Damien Chazelle’s Babylon, in its tale of how the talkies rocked the silent motion picture era, is no doubt, a metaphor for the streaming revolution which is impacting the film industry today.
We dive deep into the topic today on Crew Call with the Oscar winning La La Land filmmaker and his Babylon producer Matthew Plouffe, a former Focus Features exec who first heard about the director’s dream to make a 1920s-Hollywood-set feature some 13 years ago after meeting him.
“If you want your movie to play on the big screen, you have to go grab it, you have to demand it,” Plouffe tells us about the survival of original movies on the big screen.
“I think filmmakers embrace that: What is going to bring people to the bring screen? How can i grab that audience? I hope that inspires them. It’s what inspired me when we were making this movie.”
“There is a fight to be fought,” says Chazelle about survival about original pics not being relegated to streaming, “I’m an optimist, but there is work to be done.”
With Babylon, Chazelle sought to “capture what that time was really like” about the “unhinged and wild and brilliant people who started the industry.”
One sequence during the pic’s first act features Margot Robbie Clara Bow-inspired character, Nellie LaRoy, arriving on a vast silent movie set in the middle of the desert where several movies are being made from bawdy comedies to war movies. Cacophony abounds with orchestras playing amid the dust, along with broken cameras, and riotous vagrant-like extras.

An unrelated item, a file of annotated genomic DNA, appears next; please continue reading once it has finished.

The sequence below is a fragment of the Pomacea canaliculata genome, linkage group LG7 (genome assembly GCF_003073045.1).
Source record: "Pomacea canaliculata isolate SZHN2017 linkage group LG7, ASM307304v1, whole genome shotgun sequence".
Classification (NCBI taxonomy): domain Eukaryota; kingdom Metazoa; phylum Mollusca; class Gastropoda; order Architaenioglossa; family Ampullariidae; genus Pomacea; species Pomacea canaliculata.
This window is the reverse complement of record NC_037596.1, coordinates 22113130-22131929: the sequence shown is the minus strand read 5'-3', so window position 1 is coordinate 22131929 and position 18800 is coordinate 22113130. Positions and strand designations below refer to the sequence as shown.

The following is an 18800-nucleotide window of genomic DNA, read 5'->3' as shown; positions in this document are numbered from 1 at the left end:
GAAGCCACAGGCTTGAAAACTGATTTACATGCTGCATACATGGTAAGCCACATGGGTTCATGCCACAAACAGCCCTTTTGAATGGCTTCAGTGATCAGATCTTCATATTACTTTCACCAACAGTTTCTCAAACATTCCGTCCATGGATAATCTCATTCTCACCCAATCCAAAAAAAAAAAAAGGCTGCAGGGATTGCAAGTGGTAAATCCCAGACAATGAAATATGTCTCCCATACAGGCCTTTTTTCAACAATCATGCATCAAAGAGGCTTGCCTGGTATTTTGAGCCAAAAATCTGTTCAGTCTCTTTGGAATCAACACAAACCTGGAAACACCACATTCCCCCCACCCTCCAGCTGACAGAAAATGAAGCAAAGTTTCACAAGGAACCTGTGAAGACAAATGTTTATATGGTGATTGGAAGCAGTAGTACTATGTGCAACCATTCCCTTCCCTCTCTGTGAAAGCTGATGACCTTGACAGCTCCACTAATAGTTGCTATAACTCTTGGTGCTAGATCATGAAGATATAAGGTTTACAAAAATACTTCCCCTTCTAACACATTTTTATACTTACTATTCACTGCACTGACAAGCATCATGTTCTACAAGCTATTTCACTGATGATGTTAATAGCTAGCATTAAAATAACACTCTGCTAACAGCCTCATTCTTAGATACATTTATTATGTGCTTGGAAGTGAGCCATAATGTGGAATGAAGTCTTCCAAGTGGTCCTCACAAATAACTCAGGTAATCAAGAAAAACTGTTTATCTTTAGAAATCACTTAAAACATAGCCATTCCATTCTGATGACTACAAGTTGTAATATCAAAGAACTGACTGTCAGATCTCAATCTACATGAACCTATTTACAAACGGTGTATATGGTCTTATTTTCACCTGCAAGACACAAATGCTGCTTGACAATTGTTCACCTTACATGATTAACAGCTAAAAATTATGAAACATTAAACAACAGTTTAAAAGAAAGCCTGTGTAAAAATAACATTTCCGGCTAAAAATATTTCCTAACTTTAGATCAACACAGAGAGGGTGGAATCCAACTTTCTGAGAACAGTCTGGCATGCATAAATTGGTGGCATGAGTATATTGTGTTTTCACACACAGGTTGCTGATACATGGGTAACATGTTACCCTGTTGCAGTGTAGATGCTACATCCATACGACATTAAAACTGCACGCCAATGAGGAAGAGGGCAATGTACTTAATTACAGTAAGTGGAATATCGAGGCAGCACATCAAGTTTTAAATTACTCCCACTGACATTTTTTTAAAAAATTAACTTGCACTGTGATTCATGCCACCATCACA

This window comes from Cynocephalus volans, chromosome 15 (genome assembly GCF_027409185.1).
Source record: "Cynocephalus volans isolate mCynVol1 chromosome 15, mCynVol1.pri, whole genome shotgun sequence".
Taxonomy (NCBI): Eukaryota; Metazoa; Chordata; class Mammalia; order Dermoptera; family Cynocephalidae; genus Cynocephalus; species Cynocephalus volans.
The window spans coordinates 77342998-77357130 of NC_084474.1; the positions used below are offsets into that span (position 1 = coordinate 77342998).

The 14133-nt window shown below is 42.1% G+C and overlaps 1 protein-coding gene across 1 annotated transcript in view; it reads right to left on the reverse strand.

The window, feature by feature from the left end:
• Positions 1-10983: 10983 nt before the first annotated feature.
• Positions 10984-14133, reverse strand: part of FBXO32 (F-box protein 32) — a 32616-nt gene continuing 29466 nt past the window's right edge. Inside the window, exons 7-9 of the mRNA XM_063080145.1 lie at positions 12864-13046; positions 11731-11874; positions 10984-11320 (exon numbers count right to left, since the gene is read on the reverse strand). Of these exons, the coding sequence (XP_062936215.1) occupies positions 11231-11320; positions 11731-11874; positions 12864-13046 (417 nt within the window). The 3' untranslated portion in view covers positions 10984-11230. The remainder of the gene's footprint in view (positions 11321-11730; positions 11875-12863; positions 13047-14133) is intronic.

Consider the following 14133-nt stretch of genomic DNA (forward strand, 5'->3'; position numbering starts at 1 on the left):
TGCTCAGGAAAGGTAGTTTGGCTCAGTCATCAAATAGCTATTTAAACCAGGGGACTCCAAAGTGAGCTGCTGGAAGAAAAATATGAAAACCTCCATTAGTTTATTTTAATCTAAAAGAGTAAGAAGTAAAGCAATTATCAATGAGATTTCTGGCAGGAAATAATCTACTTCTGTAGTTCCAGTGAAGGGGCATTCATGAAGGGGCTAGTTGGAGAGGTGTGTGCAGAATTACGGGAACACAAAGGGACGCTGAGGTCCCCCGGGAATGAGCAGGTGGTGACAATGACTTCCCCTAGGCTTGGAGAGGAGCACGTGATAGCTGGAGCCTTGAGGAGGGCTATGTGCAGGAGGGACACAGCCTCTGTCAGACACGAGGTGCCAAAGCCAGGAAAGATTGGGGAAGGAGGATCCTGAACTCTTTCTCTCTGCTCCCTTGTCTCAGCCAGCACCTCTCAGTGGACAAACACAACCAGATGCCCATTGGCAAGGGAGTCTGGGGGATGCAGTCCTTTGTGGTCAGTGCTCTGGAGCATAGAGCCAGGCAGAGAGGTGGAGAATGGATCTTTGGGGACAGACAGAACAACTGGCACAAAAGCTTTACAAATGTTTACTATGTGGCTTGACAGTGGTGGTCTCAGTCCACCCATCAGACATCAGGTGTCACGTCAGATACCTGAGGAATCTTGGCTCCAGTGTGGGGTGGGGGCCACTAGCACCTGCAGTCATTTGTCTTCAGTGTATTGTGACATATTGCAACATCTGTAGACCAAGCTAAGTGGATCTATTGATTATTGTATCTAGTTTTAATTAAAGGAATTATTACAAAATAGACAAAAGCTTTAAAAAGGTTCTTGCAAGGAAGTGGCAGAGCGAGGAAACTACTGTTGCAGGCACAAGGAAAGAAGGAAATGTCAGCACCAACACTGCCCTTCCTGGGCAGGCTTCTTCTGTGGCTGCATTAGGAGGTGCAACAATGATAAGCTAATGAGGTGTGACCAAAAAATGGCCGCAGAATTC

A few scenes later, Nellie is learning to adjust to the strict ‘Quiet on the set’ mode of the sound era, where actors’ had to be attentive to their decibel levels on a studio set given microphone’s sensitivity.
There’s another scene in Babylon where we witness a movie theater audience, dancing in their seats in a happy uproar, as they first experience a talkie film.
“There’s a disaster movie, a darkness to this,” observed Chazelle in studying the change-over in the era with “rashes of suicides among starts and bit players.”
Chazelle, his wife producer Olivia Hamilton and Plouffe took Babylon over to Paramount where Wyck Godfrey was then serving as President of the Motion Picture Group. Godfrey was a producer on Chazelle’s First Man.
“He responded to it and became that champion. He fought hard to shepherd the movie into the studio,” Chazelle tells us, “Without him, I’m not confident it would be a Paramount movie.”
Babylon looked to start production in March 2020, but the pandemic hit with filmming not starting in Santa Clarita until July 2021. The area remains a hotbed for Hollywood shoots, going back to the silent era when Charlie Chaplin shot Modern Times in high plateau area 26 miles north of LA. The mansion of late Western star William S. Hart served as the domicile for Brad Pitt’s movie star character in the film, Jack Conrad.
Says Plouffe, “There was something essential to us about making the movie the way movies were made in the 20s, in the places where they made films and not faking that.”
Listen to our conversation below: